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Old 07-04-2010, 09:51 PM
 
229 posts, read 810,552 times
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I am in the first stages of planning a trip to Tuscany next October. We have 10 people going and would like to rent a villa instead of staying in a touristy hotel. I'm looking for some tips from someone who has done this. We will probably want to go to Florence, Pisa, and Saturnia and its Thermal Springs. I'm wondering whether we should rent a car for the week or travel by train. There is also the consideration that we will be in a countryside villa and would have to somehow get to the train station. Any tips, or even places we should consider are all welcome. I've been scouring the internet but I always like to hear from people who have experienced it personally.

Thanks in advance.
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Old 07-05-2010, 10:12 AM
 
Location: St. Louis
9,601 posts, read 17,182,874 times
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I've never done it but I think it would be a great idea. With 10 people, it would just make more sense. I vote for renting the cars for economic reasons but I will warn you that it's extremely difficult to drive in Italy. Every road really does lead to Rome (though not all are equal) and don't expect to cover much distance in a day. That said, it's not really dangerous--just slow, and when you're actually looking for a place and you enter a round-a-bout and you're trying to read the signs but there're like 20 place names for each exit and sometimes the one you're looking for is on 2 or 3 of them.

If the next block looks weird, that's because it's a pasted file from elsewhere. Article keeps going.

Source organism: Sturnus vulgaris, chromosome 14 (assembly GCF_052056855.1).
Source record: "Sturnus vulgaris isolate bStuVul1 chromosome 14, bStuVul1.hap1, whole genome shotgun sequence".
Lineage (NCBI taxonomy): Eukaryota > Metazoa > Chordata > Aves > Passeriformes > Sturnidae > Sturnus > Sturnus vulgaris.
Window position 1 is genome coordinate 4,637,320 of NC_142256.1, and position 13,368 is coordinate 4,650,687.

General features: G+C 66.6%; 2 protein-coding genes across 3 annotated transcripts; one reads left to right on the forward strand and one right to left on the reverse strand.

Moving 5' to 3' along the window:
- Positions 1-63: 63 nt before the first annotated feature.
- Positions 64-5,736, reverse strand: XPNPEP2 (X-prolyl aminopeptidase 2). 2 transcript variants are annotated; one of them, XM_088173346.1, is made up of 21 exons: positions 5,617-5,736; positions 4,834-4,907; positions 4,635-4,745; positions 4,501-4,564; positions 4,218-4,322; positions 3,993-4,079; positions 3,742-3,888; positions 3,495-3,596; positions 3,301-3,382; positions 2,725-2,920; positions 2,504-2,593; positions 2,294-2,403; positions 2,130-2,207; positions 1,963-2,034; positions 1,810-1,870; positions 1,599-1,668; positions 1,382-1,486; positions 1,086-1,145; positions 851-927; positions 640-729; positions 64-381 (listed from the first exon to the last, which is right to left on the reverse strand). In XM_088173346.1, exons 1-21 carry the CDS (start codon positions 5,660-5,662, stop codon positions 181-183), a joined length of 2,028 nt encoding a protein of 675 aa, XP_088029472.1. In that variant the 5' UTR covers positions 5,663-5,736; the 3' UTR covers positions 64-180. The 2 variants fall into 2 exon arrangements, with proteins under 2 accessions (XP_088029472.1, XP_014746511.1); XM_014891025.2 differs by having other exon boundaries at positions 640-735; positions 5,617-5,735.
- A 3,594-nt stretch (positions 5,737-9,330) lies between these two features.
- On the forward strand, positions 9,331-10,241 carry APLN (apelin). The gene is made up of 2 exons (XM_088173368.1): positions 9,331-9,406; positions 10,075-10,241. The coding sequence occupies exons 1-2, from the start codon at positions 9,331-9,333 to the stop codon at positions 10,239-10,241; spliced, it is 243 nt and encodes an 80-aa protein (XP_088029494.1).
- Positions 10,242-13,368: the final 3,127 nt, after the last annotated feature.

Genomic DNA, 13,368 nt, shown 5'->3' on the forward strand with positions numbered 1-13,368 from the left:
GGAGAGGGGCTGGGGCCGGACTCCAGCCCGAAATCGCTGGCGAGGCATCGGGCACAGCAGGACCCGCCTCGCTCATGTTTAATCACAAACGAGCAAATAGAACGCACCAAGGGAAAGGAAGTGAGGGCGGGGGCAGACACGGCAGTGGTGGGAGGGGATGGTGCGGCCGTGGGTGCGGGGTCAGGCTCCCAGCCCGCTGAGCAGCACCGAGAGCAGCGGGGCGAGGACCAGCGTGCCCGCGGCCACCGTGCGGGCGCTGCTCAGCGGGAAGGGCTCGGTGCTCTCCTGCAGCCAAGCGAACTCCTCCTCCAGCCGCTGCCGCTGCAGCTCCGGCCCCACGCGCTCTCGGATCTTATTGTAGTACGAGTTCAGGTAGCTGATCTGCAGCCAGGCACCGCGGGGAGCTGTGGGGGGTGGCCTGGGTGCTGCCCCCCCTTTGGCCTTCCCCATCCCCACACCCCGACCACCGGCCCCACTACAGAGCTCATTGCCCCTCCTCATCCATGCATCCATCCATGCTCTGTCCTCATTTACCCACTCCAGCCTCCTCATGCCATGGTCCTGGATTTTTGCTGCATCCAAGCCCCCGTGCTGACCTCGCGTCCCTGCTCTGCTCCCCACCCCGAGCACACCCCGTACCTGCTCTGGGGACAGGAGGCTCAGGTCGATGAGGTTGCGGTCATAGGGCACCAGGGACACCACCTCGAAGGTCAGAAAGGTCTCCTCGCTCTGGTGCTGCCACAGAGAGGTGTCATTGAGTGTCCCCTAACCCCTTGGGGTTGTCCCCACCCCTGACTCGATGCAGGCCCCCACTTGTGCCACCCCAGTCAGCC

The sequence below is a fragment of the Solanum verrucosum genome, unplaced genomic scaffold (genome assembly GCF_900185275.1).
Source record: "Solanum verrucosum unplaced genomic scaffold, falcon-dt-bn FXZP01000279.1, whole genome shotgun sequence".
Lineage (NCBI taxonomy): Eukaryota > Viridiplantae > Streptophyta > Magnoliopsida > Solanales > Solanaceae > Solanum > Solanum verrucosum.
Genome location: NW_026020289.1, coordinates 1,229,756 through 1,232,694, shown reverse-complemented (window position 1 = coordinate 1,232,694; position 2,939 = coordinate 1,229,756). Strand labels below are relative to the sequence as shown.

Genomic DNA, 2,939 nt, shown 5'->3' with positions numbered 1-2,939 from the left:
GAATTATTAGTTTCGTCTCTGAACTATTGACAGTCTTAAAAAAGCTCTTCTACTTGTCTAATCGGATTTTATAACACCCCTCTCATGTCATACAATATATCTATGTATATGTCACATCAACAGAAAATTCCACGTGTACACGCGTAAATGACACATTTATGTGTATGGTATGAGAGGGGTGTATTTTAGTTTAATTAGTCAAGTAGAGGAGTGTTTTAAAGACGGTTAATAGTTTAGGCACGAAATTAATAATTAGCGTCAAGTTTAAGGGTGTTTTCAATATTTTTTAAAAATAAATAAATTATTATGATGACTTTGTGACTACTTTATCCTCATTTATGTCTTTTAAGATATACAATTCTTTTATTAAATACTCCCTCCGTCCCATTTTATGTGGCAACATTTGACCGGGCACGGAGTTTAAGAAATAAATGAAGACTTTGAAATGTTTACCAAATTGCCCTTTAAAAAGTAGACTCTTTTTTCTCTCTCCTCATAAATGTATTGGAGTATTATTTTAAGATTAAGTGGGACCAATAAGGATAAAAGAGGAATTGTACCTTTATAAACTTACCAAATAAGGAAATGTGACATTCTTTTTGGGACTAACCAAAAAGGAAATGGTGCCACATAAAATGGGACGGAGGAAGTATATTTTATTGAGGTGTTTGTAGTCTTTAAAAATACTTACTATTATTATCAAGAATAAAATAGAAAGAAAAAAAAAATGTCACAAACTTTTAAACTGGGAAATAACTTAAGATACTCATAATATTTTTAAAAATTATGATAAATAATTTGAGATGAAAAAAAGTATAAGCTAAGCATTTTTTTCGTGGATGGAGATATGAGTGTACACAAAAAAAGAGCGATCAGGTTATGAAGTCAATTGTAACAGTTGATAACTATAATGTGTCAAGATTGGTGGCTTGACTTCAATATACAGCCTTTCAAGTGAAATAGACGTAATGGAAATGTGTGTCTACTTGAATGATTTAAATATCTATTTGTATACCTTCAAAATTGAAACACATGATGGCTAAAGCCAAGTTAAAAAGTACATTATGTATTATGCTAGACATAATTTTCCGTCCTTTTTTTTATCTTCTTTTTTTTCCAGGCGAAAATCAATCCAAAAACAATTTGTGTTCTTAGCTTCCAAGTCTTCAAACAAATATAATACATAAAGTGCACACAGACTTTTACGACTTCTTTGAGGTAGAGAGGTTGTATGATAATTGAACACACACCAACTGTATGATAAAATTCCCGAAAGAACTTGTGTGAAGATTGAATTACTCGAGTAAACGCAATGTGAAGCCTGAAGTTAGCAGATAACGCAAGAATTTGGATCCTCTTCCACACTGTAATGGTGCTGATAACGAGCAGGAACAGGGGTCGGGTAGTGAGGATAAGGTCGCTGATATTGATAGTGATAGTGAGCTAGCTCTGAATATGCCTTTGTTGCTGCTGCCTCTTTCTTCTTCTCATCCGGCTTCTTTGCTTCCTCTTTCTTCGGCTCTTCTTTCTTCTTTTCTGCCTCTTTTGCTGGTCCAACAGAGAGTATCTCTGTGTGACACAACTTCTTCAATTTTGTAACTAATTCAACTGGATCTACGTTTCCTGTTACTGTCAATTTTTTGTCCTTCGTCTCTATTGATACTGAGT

We stayed at a good place while in Italy--it was a little town called Bolseno and it's right by a lake. It's near Orvietto, which is a really neat little town high on a big rock, and it's about halfway between Rome and Florence and it made a really good base place from which to see Tuscany. There are a lot of farms around that raise good food and some of them may be for rent. There is also a really neat attraction that you don't hear much about from the states: The Tarot Garden by Niki de ste Phalle. It is quite a drive out into the middle of nowhere to get there, but totally worth it--we spent a whole day there and in some thermal springs on the way. Have fun and if you need someone to go along and cook or watch the kids. . .